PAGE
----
It's really a shame too. The system mostly works for me - better than 5e. But the encounters should probably be 2 levels easier to reinforce that the story is the most important part of the game, and then the "filler" encounters should be minimized in an AP. You don't need to meticulously count XP between chapters when you're doing a story-based game.

The contrast between Harles's campaign and my campaign feels weird. I am converting Ironfang Invasion to PF2, and I am currently rebuilding an encounter with a CR 13 blood hag witch and her two CR 11 Advanced Fen Mauler pets as an encounter with a 13th-level blood hag witch, her two 11th-level Elemental Inferno pets, two 13th-level Shadow Giants, and two 13th-level Jorogumo. That is 3 times harder than intended, because that the party is 3 times stronger than intended (7 members and 15th level instead of 14th).

Nevertheless, combat will be easier than a moderate threat. This PF1 adventure path has been softening encounters since 12th level. My wife jokes that it lulls the party into complacity until the story gives me an excuse to push the threats up to severe, like I did at the end of the previous module, bwahaha. She likes tough encounters.

Yet pushing up the threat is half the reason the party is 15th level instead of 14th level. The other half is that they invent side quests.

Dancing Wind wrote:
Harles wrote:
You don't need to meticulously count XP between chapters when you're doing a story-based game.

You don't have to do that with APs.

At the beginning of each book, look for the sidebar "Advancement Track". It's usually on the first page of the adventure. That will tell you exactly when characters level.

For example, "Zombie Feast" (Part 1 of Blood Lords), has the following suggestions
1. The characters begin this adventure at 1st level
2. The characters should reach 2nd level once they've cleared out their new manor.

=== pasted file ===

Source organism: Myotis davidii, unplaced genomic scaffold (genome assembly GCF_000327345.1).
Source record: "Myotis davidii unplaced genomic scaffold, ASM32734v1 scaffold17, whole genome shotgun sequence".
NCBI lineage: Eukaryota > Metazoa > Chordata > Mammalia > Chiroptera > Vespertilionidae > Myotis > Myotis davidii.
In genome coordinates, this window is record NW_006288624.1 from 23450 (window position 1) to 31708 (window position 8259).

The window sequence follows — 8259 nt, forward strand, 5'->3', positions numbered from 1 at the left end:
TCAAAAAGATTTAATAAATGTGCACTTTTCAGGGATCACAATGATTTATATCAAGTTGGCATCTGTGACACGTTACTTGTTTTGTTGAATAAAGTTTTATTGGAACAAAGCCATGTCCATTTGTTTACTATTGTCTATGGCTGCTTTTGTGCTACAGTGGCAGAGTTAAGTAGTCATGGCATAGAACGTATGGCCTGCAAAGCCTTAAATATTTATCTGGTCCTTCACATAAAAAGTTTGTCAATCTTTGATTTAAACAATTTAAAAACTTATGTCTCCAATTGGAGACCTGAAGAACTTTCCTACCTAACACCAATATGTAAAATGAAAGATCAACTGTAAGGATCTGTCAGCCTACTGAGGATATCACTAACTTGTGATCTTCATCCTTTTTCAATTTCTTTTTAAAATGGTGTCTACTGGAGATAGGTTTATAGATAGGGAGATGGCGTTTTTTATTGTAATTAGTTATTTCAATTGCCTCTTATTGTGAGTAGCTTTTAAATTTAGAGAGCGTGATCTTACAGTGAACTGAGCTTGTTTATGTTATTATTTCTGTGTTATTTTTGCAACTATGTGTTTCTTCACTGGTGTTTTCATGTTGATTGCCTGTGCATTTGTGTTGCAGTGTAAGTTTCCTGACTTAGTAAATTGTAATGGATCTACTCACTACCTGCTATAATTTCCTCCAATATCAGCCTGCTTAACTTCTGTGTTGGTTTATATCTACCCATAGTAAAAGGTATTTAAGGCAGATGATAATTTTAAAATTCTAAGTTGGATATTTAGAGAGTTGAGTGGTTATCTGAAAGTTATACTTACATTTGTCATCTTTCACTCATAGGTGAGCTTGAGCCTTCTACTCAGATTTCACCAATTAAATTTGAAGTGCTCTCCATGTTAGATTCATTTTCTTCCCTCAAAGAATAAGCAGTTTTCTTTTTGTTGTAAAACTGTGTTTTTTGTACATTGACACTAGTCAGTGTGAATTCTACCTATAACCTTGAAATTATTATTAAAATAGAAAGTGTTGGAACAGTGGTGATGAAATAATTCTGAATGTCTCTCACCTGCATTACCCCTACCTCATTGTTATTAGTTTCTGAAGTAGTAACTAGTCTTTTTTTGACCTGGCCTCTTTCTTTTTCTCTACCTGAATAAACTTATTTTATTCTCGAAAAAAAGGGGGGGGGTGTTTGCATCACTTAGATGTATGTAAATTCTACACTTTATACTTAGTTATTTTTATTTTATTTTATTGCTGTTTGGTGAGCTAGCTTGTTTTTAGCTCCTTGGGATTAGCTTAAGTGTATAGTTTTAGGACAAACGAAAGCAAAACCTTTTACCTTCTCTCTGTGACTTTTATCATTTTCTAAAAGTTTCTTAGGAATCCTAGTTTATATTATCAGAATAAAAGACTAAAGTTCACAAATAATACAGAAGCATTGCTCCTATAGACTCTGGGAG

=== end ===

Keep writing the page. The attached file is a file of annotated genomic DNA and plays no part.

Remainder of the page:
3. The characters should reach 3rd level after exploring the Bone Shards hideout and Graydirge Bank.
The characters should reach 4th level by the time they complete the adventure.

If you're meticulously counting XP, you're making it much harder than you need to.

Dancing Winds' advice is good. I can't use it myself, due to my players' love for side quests. But keeping the threat low would reduce XP from combat. Earning XP from story milestones instead would keep the PCs at a proper level so that the GM won't have to reduce the threat much.

My current module, Prisoners of the Blight, says, "The PCs begin this adventure at 14th level," and suggests 15th level by page 38 and 16th level after the conclusion on page 51. The final module, Vault of the Onyx Citadel, is supposed to begin at 16th level and end at 18th level, but I am curious whether the party will reach a full 20 levels.


BTW, TPKs have little to do with XP tracking and more to do with how the encounter was designed fundamentally and the way both the GM and players go about things.

Take for example an easy encounter vs 5 enemies. If you double the enemies it suddenly becomes a hard encounter. Same thing happens if the encounter's environment doesn't favor the party, if the party composition is not set up to handle the encounter, if the players/enemies are having a lucky night, etc.

In fact XP tracking actually helps prevent a lot of TPKs by making sure that players are not unknownly made to fight a diffult battle.


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I also don't use xp ( come to think of, non of our groups never really used/loved them ).

In addition to the milestones, I think it's appropriate to give players the time to properly manage their level up.

We just had a quite deep discussion about it yesterday.

What I mean is that unlike other systems, this 2e has 2 peculiar features one should take into account:

- retraining
- downtime activities ( which are complementary to default loot provided by the AP)

After a level up, characters unlock the possibility to craft ( or search for) new equipment, which may drastically improve their chances of survival.

For example, hitting lvl 10 and being able to craft weapon potency runes +2 would be gamechaing.

But same can be said about feats which become obsolete at some point, and if retrained would provide a significant boost.

For example, retraining an attack, when you become eligible for a better one, into something different ( maybe a defensive passive perk).

If the players, or the DM, feel the urge to complete the book without having a chance of properly do downtime, they are probably pushing things unnecessarily harder.

Consider some events as triggers is imo also bad.

The mighty lich didn't attack for decades, and it's not going do to so because the adventurets arrived in town or completed a task. Or else the group is going to find themselves into an infinite loop, always running to save the world.

My suggestion here is to take it easy, both the DM and the players, allowing time to properly do the required stuff whenever is required.

Dark Archive